Mrs. Fidget

In The Four Loves, C S Lewis explains one particular perversion of affection.  This sort of “love” turns the posture of giving into an idol.  The giver has to give in order to feel necessary.  The giving itself makes demands.  It lords generosity over others.   It fulfills its own need by giving, and indeed, the gift nearly destroys those it is given to.  Lewis illustrates this through the character of Mrs. Fidget:

Mrs. Fidget very often said that she lived for her family.  And it was not untrue.  Everyone in the neighborhood knew it.  “She lives for her family,” they said; “what a wife and mother!”  She did all the washing; true, she did it badly, and they could have afforded to send it out to a laundry, and they frequently begged her not to do it.  But she did.  There was always a hot lunch for anyone who was at home and always a hot meal at night (even in midsummer).  They implored her not to provide this.  They protested almost with tears in their eyes (and with truth) that they liked cold meals.  It made no difference.  She was living for her family.  She always sat up to “welcome” you home if you were out late at night; two or three in the morning, it made no odds; you would always find the frail, pale, weary face awaiting you like a silent accusation.  Which meant of course that you couldn’t with any decency go out very often.  She was always making things too; being in her own estimation (I’m no judge myself) an excellent amateur dressmaker and a great knitter.  And of course, unless you were a heartless brute, you had to wear the things.  (The Vicar tells me that, since her death, the contributions of that family alone to the “sales of work” outweigh those of all his other parishioners put together.)  And then her care for their health!  She bore the whole burden of that daughter’s “delicacy” alone.  The Doctor- an old friend, and it was not being done on National Health- was never allowed to discuss matters with his patient.  After the briefest examination of her, he was taken into another room by the mother.  The girl was to have no worries, no responsibility for her own health.  Only loving care, caress, special foods, horrible tonic wines, and breakfast in bed.  For Mrs. Fidget, as she so often said, would “work her fingers to the bone” for her family.  They couldn’t stop her.  Nor could they- being decent people- quietly sit still and watch her do it.  They had to help.  Indeed they were always having to help.  That is, they did things for her to help her do things for them which they didn’t want done.  As for the dear dog, it was to her, she said, “Just like one of the children.”  It was in fact, as like one of them as she could make it.  But since it had no scruples it got on rather better than they, and though vetted, dieted and guarded within an inch of its life, contrived sometimes to reach the dustbin or the dog next door.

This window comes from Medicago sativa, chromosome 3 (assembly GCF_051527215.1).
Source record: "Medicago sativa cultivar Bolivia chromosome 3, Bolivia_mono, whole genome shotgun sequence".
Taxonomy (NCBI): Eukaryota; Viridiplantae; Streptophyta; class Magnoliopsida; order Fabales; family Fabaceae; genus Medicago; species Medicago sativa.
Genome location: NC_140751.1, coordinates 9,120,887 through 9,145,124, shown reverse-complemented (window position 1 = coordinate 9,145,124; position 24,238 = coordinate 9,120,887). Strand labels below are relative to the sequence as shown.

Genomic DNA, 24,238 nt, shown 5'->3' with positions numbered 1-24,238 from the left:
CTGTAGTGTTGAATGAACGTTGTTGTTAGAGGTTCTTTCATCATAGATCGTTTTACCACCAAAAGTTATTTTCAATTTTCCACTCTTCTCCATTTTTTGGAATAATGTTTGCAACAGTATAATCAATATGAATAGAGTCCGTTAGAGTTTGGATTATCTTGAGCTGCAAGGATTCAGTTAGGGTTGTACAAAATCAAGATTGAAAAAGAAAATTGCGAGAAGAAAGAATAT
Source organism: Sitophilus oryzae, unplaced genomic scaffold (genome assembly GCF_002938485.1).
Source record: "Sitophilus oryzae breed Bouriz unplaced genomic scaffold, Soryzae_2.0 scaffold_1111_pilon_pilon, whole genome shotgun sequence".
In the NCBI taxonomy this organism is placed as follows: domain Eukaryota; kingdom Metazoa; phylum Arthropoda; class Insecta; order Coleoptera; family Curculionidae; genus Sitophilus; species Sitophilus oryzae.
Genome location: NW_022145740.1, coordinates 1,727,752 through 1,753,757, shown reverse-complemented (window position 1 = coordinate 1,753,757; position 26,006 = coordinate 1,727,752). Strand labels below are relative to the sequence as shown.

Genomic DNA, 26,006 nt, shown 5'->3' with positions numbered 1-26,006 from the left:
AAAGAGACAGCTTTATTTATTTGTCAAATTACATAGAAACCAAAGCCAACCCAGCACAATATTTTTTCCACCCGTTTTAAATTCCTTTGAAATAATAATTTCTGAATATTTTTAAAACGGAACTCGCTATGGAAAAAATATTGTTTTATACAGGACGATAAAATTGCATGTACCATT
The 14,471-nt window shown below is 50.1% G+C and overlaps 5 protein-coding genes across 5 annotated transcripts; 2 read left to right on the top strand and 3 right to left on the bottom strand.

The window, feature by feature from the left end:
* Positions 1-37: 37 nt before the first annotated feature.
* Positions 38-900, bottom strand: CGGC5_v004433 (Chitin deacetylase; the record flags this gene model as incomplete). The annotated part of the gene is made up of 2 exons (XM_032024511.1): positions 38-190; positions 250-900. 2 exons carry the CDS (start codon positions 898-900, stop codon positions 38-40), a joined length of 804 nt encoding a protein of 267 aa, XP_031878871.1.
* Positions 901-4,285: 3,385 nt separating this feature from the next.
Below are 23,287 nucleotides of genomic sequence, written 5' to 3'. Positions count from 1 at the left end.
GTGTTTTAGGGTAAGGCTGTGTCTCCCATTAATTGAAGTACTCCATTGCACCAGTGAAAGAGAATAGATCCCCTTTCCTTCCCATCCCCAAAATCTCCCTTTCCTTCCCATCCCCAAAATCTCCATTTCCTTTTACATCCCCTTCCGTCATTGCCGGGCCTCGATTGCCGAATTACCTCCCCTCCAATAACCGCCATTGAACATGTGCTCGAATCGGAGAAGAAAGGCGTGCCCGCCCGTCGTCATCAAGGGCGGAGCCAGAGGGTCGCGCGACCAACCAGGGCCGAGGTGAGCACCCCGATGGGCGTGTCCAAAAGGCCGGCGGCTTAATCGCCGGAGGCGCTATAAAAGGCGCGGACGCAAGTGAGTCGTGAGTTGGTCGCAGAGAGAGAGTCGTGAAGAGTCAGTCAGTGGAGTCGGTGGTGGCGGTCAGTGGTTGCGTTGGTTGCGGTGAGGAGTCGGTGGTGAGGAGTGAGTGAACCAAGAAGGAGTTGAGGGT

The Vicar says Mrs. Fidget is now at rest.  Let us hope she is.  What’s quite certain is that her family are.

~pg. 50

This sort of affection is very common among “strong” families.  It takes the form of genuine love, but what becomes clear is that the Mrs. Fidgets of the world are exacting a daunting price from their families.  They make their families despise this form of “love” and often end up alienating those which they are supposedly doing so much for.

I believe this is why the Bible spends the time that it does on joy and contentment.  It is true that Christianity requires a radical moral discipline.  It avoids dour moralism, however, by equally emphasizing happiness.  This theme is widespread throughout the Bible, and limiting ourselves to a subset of the Pauline literature we find these instructions:

Rom. 12:12 Be joyful in hope, patient in affliction, faithful in prayer.

Rom. 14:17-18   For the kingdom of God is not eating and drinking, but righteousness and peace and joy in the Holy Spirit. 18 For he who serves Christ in these things is acceptable to God and approved by men.

Philippians 1: 25-26 Convinced of this, I know that I will remain, and I will continue with all of you for your progress and joy in the faith, so that through my being with you again your joy in Christ Jesus will overflow on account of me.

1 Thes. 5:16 Be joyful always.

So the moral to our story today is to lighten up!

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About Steven Wedgeworth

Steven Wedgeworth is the pastor of Christ Church in Lakeland, FL. He is also a founder and general editor of The Calvinist International. A graduate of Reformed Theological Seminary (Jackson, MS), a Presbyterian minister, and a classical school teacher, Steven lives in Lakeland, FL with his wife, son, and daughter.

2 thoughts on “Mrs. Fidget

  1. We know from Tradition and the testimony of the saints that the “happiness” of us natural men and spiritual infants is dissimilar from the joy those who have truly conquered the fleshly inclination of their wills, purified their hearts and seen the Spirit praying within their innermost depths.

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